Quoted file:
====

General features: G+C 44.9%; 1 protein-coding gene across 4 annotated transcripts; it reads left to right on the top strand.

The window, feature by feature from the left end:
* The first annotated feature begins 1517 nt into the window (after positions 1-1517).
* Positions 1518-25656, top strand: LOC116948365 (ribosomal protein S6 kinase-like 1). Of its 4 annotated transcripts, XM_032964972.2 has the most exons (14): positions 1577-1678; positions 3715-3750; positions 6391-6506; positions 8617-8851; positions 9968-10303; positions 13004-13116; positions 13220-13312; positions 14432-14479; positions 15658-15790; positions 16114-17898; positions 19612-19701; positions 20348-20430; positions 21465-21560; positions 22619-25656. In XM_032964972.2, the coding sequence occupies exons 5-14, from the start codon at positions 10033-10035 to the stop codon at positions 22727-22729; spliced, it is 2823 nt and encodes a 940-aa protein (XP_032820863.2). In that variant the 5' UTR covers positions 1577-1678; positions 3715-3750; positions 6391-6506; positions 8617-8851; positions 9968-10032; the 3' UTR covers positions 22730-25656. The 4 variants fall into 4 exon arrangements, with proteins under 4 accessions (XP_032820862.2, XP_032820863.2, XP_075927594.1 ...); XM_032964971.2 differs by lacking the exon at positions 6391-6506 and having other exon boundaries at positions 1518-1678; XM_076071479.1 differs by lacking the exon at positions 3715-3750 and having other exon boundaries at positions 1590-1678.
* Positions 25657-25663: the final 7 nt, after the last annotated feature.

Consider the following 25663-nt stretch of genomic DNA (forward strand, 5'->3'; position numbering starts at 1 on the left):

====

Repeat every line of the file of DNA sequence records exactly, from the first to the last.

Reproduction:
General features: G+C 44.9%; 1 protein-coding gene across 4 annotated transcripts; it reads left to right on the top strand.

The window, feature by feature from the left end:
* The first annotated feature begins 1517 nt into the window (after positions 1-1517).
* Positions 1518-25656, top strand: LOC116948365 (ribosomal protein S6 kinase-like 1). Of its 4 annotated transcripts, XM_032964972.2 has the most exons (14): positions 1577-1678; positions 3715-3750; positions 6391-6506; positions 8617-8851; positions 9968-10303; positions 13004-13116; positions 13220-13312; positions 14432-14479; positions 15658-15790; positions 16114-17898; positions 19612-19701; positions 20348-20430; positions 21465-21560; positions 22619-25656. In XM_032964972.2, the coding sequence occupies exons 5-14, from the start codon at positions 10033-10035 to the stop codon at positions 22727-22729; spliced, it is 2823 nt and encodes a 940-aa protein (XP_032820863.2). In that variant the 5' UTR covers positions 1577-1678; positions 3715-3750; positions 6391-6506; positions 8617-8851; positions 9968-10032; the 3' UTR covers positions 22730-25656. The 4 variants fall into 4 exon arrangements, with proteins under 4 accessions (XP_032820862.2, XP_032820863.2, XP_075927594.1 ...); XM_032964971.2 differs by lacking the exon at positions 6391-6506 and having other exon boundaries at positions 1518-1678; XM_076071479.1 differs by lacking the exon at positions 3715-3750 and having other exon boundaries at positions 1590-1678.
* Positions 25657-25663: the final 7 nt, after the last annotated feature.

Consider the following 25663-nt stretch of genomic DNA (forward strand, 5'->3'; position numbering starts at 1 on the left):